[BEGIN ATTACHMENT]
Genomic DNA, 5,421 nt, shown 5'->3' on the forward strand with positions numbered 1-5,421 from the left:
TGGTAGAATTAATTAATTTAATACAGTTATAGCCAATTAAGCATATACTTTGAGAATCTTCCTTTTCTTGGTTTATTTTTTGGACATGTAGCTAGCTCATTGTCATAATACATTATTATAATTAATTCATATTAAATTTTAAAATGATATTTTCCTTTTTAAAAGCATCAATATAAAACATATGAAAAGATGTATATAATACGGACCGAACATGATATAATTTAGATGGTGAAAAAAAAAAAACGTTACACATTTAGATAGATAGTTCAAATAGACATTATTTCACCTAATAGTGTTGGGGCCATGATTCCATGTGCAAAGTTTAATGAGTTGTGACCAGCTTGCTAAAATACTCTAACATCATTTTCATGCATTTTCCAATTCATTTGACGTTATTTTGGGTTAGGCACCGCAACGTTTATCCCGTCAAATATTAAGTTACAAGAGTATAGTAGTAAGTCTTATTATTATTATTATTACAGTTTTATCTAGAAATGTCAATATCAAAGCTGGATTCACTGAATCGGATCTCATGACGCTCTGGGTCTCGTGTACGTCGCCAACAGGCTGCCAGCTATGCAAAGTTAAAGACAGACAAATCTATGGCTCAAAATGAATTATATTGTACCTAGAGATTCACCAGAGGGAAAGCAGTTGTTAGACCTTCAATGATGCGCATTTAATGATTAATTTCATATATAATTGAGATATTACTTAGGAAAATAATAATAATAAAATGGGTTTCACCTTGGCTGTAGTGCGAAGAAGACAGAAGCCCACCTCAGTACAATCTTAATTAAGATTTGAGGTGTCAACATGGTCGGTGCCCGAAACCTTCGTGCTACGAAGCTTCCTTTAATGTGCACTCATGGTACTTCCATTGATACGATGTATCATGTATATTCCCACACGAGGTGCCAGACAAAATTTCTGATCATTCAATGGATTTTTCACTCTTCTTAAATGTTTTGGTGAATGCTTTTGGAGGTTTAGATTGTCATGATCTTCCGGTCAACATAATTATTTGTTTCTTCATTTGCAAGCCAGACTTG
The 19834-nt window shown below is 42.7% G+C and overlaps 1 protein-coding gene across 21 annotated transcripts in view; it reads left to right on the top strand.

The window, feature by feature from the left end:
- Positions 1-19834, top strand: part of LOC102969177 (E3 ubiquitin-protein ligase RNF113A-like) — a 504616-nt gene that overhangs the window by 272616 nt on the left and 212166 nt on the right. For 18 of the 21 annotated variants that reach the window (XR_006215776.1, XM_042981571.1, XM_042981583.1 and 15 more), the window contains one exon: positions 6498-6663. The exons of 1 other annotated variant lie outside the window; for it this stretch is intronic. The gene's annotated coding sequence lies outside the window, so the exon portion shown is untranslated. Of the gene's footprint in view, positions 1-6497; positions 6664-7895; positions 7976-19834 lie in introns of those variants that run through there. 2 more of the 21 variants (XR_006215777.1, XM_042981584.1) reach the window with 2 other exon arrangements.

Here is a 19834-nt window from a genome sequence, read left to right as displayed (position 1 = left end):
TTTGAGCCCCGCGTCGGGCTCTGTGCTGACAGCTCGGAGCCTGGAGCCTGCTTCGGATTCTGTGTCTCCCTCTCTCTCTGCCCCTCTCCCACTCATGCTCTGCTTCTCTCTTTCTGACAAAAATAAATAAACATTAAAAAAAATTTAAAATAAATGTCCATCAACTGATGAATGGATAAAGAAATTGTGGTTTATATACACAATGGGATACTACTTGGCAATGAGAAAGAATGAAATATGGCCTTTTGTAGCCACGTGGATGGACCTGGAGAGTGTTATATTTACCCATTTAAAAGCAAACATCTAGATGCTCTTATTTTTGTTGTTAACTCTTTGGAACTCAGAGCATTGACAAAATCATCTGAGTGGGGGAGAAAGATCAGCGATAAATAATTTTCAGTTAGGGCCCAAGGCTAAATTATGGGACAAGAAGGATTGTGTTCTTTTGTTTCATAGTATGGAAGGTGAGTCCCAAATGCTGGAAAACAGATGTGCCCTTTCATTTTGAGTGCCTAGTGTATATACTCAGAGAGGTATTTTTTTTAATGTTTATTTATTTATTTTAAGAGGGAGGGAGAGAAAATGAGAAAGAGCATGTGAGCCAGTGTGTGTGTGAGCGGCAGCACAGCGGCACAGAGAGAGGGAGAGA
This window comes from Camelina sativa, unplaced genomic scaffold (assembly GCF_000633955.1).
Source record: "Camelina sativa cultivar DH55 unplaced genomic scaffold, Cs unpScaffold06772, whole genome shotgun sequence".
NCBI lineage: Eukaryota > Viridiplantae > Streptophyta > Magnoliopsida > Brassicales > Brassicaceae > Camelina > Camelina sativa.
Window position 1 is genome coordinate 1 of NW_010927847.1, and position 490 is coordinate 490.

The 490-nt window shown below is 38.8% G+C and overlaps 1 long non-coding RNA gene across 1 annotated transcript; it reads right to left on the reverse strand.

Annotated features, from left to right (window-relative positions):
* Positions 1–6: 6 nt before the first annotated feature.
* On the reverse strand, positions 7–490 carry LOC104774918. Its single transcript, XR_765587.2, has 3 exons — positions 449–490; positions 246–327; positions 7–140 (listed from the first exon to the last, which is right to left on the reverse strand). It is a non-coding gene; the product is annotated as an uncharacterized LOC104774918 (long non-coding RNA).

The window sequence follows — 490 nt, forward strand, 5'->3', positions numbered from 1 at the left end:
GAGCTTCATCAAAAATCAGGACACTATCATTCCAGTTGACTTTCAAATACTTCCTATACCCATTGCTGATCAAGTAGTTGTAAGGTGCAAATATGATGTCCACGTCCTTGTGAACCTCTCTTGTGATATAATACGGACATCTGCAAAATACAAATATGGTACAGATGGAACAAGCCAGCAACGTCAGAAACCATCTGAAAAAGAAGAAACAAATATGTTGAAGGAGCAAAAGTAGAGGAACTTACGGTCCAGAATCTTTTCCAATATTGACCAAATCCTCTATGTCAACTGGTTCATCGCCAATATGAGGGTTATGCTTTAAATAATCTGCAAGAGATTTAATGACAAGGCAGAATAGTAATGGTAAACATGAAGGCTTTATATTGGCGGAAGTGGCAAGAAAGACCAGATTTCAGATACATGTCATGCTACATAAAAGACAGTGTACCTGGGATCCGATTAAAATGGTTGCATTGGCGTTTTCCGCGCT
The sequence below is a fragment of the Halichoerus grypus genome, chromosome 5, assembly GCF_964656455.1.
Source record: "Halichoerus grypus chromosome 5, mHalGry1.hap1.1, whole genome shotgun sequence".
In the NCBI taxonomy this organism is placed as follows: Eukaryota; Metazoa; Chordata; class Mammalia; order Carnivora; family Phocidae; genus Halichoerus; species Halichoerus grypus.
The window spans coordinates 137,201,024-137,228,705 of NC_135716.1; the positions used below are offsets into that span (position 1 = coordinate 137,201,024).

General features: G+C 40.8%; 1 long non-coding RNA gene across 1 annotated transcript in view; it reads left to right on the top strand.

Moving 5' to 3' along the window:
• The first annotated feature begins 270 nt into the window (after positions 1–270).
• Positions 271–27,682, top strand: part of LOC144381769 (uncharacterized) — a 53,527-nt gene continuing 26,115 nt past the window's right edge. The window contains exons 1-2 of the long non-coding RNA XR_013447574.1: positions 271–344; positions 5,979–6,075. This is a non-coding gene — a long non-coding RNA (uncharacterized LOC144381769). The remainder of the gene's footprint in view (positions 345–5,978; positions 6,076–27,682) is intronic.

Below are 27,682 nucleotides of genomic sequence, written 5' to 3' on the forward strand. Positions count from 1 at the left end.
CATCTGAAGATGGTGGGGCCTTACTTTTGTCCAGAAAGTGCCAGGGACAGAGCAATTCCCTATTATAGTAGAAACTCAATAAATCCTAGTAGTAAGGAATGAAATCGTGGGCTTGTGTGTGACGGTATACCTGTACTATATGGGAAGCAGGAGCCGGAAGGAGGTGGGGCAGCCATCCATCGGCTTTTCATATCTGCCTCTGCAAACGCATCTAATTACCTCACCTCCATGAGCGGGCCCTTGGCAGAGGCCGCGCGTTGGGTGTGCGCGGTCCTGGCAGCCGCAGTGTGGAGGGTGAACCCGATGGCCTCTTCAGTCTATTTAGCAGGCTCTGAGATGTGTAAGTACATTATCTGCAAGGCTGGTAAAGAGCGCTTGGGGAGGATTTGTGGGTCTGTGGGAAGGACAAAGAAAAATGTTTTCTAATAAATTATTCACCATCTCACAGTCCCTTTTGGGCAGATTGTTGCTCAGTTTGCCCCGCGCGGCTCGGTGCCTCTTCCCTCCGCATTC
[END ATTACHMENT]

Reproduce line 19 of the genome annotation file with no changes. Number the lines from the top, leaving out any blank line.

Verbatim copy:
Source record: "Halichoerus grypus chromosome 5, mHalGry1.hap1.1, whole genome shotgun sequence".